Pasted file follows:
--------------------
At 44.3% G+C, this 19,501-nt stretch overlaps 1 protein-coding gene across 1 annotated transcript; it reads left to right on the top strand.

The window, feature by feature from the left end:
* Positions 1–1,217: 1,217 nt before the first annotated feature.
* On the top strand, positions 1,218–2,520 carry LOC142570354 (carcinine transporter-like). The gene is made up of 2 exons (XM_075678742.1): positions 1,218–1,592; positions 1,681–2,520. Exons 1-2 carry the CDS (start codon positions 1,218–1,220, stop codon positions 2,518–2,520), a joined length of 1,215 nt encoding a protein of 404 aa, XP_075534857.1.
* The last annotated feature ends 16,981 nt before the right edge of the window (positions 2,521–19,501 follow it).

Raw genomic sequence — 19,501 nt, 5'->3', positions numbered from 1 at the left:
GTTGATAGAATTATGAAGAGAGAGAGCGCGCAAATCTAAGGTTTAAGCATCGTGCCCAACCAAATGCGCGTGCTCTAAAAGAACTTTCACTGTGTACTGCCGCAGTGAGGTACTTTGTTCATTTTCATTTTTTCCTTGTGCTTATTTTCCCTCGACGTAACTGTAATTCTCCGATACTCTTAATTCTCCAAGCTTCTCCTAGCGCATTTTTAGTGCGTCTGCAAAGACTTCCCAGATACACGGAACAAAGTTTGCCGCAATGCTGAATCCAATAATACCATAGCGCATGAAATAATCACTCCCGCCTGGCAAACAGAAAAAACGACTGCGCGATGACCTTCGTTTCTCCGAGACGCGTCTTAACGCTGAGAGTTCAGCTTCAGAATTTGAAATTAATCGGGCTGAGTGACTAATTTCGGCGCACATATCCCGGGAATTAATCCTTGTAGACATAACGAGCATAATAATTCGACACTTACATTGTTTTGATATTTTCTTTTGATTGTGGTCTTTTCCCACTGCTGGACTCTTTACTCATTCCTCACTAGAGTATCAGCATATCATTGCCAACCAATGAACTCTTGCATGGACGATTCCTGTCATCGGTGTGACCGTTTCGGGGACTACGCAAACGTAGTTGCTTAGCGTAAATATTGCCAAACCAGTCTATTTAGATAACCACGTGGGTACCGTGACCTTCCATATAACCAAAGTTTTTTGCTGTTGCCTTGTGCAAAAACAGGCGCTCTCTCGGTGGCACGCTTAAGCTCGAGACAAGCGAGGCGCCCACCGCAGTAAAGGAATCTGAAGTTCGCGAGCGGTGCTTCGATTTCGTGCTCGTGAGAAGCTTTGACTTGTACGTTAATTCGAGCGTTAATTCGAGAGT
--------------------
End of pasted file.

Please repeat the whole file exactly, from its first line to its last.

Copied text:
At 44.3% G+C, this 19,501-nt stretch overlaps 1 protein-coding gene across 1 annotated transcript; it reads left to right on the top strand.

The window, feature by feature from the left end:
* Positions 1–1,217: 1,217 nt before the first annotated feature.
* On the top strand, positions 1,218–2,520 carry LOC142570354 (carcinine transporter-like). The gene is made up of 2 exons (XM_075678742.1): positions 1,218–1,592; positions 1,681–2,520. Exons 1-2 carry the CDS (start codon positions 1,218–1,220, stop codon positions 2,518–2,520), a joined length of 1,215 nt encoding a protein of 404 aa, XP_075534857.1.
* The last annotated feature ends 16,981 nt before the right edge of the window (positions 2,521–19,501 follow it).

Raw genomic sequence — 19,501 nt, 5'->3', positions numbered from 1 at the left:
GTTGATAGAATTATGAAGAGAGAGAGCGCGCAAATCTAAGGTTTAAGCATCGTGCCCAACCAAATGCGCGTGCTCTAAAAGAACTTTCACTGTGTACTGCCGCAGTGAGGTACTTTGTTCATTTTCATTTTTTCCTTGTGCTTATTTTCCCTCGACGTAACTGTAATTCTCCGATACTCTTAATTCTCCAAGCTTCTCCTAGCGCATTTTTAGTGCGTCTGCAAAGACTTCCCAGATACACGGAACAAAGTTTGCCGCAATGCTGAATCCAATAATACCATAGCGCATGAAATAATCACTCCCGCCTGGCAAACAGAAAAAACGACTGCGCGATGACCTTCGTTTCTCCGAGACGCGTCTTAACGCTGAGAGTTCAGCTTCAGAATTTGAAATTAATCGGGCTGAGTGACTAATTTCGGCGCACATATCCCGGGAATTAATCCTTGTAGACATAACGAGCATAATAATTCGACACTTACATTGTTTTGATATTTTCTTTTGATTGTGGTCTTTTCCCACTGCTGGACTCTTTACTCATTCCTCACTAGAGTATCAGCATATCATTGCCAACCAATGAACTCTTGCATGGACGATTCCTGTCATCGGTGTGACCGTTTCGGGGACTACGCAAACGTAGTTGCTTAGCGTAAATATTGCCAAACCAGTCTATTTAGATAACCACGTGGGTACCGTGACCTTCCATATAACCAAAGTTTTTTGCTGTTGCCTTGTGCAAAAACAGGCGCTCTCTCGGTGGCACGCTTAAGCTCGAGACAAGCGAGGCGCCCACCGCAGTAAAGGAATCTGAAGTTCGCGAGCGGTGCTTCGATTTCGTGCTCGTGAGAAGCTTTGACTTGTACGTTAATTCGAGCGTTAATTCGAGAGT